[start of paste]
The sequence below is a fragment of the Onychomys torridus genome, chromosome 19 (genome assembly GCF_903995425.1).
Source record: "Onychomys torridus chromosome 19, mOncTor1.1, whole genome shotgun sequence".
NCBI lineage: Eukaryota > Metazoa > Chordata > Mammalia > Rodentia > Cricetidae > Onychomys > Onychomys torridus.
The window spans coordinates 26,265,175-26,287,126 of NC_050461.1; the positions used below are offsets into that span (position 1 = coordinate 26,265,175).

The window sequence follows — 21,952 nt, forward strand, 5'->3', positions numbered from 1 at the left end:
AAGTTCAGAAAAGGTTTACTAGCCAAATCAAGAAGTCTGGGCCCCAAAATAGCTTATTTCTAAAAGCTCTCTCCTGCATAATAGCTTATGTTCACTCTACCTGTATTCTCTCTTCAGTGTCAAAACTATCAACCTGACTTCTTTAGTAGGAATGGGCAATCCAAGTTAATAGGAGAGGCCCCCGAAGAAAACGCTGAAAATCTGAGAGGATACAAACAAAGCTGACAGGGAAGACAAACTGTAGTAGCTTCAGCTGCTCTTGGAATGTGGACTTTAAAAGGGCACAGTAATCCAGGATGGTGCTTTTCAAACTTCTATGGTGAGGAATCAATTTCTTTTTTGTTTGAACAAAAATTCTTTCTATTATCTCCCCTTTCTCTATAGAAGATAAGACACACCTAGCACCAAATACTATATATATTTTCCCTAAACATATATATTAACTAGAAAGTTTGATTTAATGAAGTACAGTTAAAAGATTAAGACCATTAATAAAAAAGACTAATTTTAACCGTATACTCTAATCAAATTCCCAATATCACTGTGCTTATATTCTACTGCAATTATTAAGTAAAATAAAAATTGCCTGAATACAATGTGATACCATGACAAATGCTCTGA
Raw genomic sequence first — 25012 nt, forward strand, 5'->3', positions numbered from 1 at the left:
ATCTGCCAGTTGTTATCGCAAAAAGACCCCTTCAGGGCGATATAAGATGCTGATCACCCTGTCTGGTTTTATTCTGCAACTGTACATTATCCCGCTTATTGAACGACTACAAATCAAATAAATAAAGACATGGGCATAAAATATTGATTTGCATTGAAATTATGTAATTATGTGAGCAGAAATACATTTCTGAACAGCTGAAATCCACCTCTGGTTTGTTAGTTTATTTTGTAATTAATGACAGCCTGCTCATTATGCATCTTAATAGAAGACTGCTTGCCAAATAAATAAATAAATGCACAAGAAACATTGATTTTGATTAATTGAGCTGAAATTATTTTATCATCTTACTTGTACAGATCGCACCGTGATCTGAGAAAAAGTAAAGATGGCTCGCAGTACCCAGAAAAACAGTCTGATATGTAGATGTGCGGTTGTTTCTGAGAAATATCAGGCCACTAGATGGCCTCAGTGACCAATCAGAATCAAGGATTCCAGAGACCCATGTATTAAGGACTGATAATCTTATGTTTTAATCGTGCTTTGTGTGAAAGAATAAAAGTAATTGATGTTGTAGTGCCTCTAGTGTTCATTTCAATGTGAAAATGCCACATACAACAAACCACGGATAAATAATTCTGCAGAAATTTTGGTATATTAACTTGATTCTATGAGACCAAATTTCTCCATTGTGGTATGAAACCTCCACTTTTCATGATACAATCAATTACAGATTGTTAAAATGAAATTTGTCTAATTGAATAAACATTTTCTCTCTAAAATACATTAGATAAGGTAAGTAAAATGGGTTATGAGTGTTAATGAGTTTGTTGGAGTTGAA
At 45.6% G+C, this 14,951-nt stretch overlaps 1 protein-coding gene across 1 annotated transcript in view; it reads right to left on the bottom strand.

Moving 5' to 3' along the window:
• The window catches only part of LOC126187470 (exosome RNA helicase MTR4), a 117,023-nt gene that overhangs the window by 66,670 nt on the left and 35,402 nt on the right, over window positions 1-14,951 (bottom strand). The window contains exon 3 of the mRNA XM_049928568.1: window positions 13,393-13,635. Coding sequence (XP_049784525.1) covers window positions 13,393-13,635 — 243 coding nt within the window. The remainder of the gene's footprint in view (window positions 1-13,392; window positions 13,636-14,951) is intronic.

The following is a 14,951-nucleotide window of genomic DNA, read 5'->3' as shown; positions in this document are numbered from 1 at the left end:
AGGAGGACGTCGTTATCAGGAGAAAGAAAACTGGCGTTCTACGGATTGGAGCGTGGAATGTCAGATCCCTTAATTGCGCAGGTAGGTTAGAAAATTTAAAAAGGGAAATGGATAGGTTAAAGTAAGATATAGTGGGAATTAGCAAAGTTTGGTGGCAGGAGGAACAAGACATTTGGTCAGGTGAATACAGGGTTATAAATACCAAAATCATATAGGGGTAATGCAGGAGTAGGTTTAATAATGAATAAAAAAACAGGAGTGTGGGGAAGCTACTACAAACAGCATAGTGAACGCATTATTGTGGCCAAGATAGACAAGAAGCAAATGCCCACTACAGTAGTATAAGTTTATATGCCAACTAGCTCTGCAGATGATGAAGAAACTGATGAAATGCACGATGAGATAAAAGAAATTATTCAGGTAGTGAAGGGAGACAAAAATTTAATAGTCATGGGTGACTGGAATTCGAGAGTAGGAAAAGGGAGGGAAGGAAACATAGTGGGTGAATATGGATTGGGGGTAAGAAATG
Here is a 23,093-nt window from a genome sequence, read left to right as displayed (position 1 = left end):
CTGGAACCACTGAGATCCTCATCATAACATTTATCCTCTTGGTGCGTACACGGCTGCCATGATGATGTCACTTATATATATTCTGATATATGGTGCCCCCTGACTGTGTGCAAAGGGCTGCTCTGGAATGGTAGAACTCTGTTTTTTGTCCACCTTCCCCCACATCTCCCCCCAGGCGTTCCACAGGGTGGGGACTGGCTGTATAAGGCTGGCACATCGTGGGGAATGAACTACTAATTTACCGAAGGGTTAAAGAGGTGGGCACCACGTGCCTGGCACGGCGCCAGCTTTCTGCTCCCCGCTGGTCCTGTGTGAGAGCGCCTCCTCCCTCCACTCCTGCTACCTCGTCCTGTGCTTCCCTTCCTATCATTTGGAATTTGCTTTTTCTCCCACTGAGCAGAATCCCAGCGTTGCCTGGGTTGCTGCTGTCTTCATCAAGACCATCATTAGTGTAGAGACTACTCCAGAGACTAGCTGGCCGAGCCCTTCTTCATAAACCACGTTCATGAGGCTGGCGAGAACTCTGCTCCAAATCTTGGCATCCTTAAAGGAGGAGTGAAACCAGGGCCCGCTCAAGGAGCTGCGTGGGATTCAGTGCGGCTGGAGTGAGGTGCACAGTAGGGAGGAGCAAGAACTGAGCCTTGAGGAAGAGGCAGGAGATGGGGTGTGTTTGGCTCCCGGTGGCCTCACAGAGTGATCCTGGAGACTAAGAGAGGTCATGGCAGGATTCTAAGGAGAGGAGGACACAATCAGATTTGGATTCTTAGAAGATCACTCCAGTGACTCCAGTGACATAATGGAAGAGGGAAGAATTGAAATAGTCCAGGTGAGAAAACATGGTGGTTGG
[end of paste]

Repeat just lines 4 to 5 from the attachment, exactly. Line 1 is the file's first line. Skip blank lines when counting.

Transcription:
The window spans coordinates 26,265,175-26,287,126 of NC_050461.1; the positions used below are offsets into that span (position 1 = coordinate 26,265,175).

The window sequence follows — 21,952 nt, forward strand, 5'->3', positions numbered from 1 at the left end: